there are general principles that govern the behavior of a wide range of systems, independent of the precise details of each system.
And it is this that means that even if we do not know all the details of what is inside some specific system in nature, we can still potentially make fundamental statements about its overall behavior. Indeed, in most cases, the important features of this behavior will actually turn out to be ones that we have already seen with the various kinds of very simple rules that we have discussed in this chapter.
How the Discoveries in This Chapter Were Made
This chapter—and the last—have described a series of surprising discoveries that I have made about what simple programs typically do. And in making these discoveries I have ended up developing a somewhat new methodology—that I expect will be central to almost any fundamental investigation in the new kind of science that I describe in this book.
Traditional mathematics and the existing theoretical sciences would have suggested using a basic methodology in which one starts from whatever behavior one wants to study, then tries to construct examples that show this behavior. But I am sure that had I used this approach, I would not have got very far. For I would have looked only for types of behavior that I already believed might exist. And in studying cellular automata, this would for example probably have meant that I would only have looked for repetition and nesting.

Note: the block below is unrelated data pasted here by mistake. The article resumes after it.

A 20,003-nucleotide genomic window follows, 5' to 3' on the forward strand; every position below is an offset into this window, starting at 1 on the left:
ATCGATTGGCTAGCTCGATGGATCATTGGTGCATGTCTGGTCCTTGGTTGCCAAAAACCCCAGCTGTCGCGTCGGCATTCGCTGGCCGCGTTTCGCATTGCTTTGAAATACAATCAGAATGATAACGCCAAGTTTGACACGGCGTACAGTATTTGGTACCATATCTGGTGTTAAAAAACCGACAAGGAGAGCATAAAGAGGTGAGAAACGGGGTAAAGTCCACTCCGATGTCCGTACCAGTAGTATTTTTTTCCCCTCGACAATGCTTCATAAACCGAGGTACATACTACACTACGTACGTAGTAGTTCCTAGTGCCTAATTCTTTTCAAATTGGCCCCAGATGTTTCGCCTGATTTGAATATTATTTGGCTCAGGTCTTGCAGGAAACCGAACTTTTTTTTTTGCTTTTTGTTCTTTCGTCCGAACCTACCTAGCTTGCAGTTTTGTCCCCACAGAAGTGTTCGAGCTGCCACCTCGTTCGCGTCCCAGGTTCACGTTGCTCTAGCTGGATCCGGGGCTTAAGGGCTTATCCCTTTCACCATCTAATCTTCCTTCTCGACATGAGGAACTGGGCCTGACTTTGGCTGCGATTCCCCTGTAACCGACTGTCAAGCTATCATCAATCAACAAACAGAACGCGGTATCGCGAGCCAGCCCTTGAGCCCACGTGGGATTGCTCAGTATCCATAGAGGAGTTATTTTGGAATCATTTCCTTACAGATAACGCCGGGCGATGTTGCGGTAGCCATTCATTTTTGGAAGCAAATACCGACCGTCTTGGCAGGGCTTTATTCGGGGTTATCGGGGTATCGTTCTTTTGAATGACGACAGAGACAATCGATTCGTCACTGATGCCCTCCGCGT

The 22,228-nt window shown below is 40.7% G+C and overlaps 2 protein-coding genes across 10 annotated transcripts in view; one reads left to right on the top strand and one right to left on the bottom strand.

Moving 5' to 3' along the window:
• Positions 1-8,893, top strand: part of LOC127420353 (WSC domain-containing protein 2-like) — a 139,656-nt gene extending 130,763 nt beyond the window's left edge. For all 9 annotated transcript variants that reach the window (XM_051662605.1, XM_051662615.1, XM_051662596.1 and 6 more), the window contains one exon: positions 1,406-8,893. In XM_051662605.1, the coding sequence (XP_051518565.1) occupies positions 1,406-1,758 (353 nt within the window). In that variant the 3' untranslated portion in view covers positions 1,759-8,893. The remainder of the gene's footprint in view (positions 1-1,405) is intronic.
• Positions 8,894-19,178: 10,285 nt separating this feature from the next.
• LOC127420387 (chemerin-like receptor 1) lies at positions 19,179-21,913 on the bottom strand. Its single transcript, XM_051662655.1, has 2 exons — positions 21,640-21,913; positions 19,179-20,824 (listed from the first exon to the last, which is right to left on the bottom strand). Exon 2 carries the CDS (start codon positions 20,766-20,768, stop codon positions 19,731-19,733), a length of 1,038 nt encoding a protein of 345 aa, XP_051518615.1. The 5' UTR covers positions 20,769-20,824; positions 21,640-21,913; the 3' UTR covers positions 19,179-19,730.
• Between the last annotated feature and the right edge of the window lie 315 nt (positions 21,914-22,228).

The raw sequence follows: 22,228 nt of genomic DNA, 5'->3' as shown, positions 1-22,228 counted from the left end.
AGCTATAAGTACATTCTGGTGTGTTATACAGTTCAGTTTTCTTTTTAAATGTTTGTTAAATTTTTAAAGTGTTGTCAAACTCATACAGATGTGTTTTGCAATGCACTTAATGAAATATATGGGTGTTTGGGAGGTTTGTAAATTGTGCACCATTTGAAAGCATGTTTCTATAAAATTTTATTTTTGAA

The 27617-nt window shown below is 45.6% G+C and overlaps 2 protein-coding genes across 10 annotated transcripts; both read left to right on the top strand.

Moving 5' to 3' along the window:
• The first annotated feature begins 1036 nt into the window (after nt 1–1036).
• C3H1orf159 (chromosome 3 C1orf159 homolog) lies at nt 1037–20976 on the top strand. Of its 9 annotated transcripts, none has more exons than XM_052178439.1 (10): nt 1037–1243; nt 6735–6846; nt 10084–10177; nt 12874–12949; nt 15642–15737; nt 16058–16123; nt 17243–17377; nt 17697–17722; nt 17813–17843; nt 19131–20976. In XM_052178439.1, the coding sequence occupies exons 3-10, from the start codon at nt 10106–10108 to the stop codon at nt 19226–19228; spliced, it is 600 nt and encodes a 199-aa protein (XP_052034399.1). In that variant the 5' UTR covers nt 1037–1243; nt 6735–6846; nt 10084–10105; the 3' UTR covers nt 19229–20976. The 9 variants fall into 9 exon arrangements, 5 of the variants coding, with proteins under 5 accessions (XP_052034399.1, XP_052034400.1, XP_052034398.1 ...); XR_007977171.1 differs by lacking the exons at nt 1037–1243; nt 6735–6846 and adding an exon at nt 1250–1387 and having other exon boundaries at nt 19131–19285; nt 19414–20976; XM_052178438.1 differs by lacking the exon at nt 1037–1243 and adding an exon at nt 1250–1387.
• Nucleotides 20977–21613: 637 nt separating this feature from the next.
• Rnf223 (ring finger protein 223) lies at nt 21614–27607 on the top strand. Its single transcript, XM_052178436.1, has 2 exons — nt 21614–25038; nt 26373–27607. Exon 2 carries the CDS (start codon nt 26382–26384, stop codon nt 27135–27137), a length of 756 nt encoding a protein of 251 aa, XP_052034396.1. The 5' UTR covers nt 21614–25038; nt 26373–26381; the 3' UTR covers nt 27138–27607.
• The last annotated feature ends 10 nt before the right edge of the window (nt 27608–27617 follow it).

But what allowed me to discover much more was that I used instead a methodology fundamentally based on doing computer experiments.
In a traditional scientific experiment, one sets up a system in nature and then watches to see how it behaves. And in much the same way, one can set up a program on a computer and then watch how it behaves. And the great advantage of such an experimental approach is that it does not require one to know in advance exactly what kinds of behavior can occur. And this is what makes it possible to discover genuinely new phenomena that one did not expect.
Experience in the traditional experimental sciences might suggest, however, that experiments are somehow always fundamentally imprecise.